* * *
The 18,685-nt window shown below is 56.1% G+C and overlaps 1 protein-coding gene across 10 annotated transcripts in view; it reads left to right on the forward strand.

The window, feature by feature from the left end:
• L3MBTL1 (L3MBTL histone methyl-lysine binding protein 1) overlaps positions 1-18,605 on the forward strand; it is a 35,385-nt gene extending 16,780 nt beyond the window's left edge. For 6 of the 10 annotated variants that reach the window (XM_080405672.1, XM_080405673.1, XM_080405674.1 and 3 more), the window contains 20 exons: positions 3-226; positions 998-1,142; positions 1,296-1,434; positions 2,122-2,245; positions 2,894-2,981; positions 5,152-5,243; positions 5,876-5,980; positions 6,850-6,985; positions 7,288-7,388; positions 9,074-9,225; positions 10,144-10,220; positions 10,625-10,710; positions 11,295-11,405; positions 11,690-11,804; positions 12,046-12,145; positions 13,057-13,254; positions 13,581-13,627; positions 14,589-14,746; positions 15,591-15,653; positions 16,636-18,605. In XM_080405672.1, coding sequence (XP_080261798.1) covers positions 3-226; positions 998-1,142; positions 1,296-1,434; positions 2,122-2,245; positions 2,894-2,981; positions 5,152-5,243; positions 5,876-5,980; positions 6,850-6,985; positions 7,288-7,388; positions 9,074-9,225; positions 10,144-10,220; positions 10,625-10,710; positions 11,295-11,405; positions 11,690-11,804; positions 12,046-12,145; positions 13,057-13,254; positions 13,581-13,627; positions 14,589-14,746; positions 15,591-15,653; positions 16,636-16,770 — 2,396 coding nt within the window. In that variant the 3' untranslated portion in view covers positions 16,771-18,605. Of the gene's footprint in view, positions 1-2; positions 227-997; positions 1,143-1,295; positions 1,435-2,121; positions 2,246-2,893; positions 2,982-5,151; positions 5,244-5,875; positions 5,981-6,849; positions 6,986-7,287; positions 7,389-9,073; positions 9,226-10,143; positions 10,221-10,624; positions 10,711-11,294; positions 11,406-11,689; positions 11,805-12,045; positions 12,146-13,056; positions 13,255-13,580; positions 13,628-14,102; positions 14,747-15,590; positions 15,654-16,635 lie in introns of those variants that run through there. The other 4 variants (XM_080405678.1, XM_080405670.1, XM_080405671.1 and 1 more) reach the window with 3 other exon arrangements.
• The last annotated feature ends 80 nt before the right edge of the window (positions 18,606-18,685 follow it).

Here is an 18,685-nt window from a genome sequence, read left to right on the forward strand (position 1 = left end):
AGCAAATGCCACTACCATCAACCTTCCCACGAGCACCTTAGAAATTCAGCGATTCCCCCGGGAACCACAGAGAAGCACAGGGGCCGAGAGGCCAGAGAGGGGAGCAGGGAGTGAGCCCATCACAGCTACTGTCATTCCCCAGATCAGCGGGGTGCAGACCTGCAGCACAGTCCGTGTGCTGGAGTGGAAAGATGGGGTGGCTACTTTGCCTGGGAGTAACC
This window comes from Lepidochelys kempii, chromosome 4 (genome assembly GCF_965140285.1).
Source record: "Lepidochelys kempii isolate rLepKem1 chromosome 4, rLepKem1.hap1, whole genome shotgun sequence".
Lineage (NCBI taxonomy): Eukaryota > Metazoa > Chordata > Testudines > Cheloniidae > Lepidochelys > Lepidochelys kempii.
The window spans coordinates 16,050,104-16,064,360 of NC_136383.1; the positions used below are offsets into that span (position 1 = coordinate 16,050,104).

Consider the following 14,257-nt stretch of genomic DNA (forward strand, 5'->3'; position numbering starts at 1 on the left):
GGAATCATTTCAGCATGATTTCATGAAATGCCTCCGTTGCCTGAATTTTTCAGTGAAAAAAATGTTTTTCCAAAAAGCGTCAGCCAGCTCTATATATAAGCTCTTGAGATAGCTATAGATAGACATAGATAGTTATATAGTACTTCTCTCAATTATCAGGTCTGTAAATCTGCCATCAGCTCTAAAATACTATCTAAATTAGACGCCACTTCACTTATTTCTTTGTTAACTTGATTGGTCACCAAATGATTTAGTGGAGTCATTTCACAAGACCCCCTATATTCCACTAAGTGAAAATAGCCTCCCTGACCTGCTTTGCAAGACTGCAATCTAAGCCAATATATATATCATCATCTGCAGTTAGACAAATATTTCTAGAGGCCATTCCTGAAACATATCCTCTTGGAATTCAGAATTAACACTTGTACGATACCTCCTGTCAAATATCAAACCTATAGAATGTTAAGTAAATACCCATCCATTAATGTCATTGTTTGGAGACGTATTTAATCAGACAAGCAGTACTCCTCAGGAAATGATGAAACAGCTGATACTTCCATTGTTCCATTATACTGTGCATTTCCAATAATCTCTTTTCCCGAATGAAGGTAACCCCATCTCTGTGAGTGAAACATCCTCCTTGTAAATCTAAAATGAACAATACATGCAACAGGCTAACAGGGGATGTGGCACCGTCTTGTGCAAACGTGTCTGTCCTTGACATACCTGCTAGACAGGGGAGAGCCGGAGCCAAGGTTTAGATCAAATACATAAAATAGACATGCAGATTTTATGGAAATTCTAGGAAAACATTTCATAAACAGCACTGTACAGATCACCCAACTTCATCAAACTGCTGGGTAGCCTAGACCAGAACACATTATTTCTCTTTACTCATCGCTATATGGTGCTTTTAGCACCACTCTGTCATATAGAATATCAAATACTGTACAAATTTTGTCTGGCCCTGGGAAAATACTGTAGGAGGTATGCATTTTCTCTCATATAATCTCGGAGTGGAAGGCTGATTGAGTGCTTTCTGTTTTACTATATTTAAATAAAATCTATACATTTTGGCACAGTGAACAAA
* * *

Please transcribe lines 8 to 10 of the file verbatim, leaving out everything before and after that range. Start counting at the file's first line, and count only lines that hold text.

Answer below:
Source record: "Lepidochelys kempii isolate rLepKem1 chromosome 4, rLepKem1.hap1, whole genome shotgun sequence".
Lineage (NCBI taxonomy): Eukaryota > Metazoa > Chordata > Testudines > Cheloniidae > Lepidochelys > Lepidochelys kempii.
The window spans coordinates 16,050,104-16,064,360 of NC_136383.1; the positions used below are offsets into that span (position 1 = coordinate 16,050,104).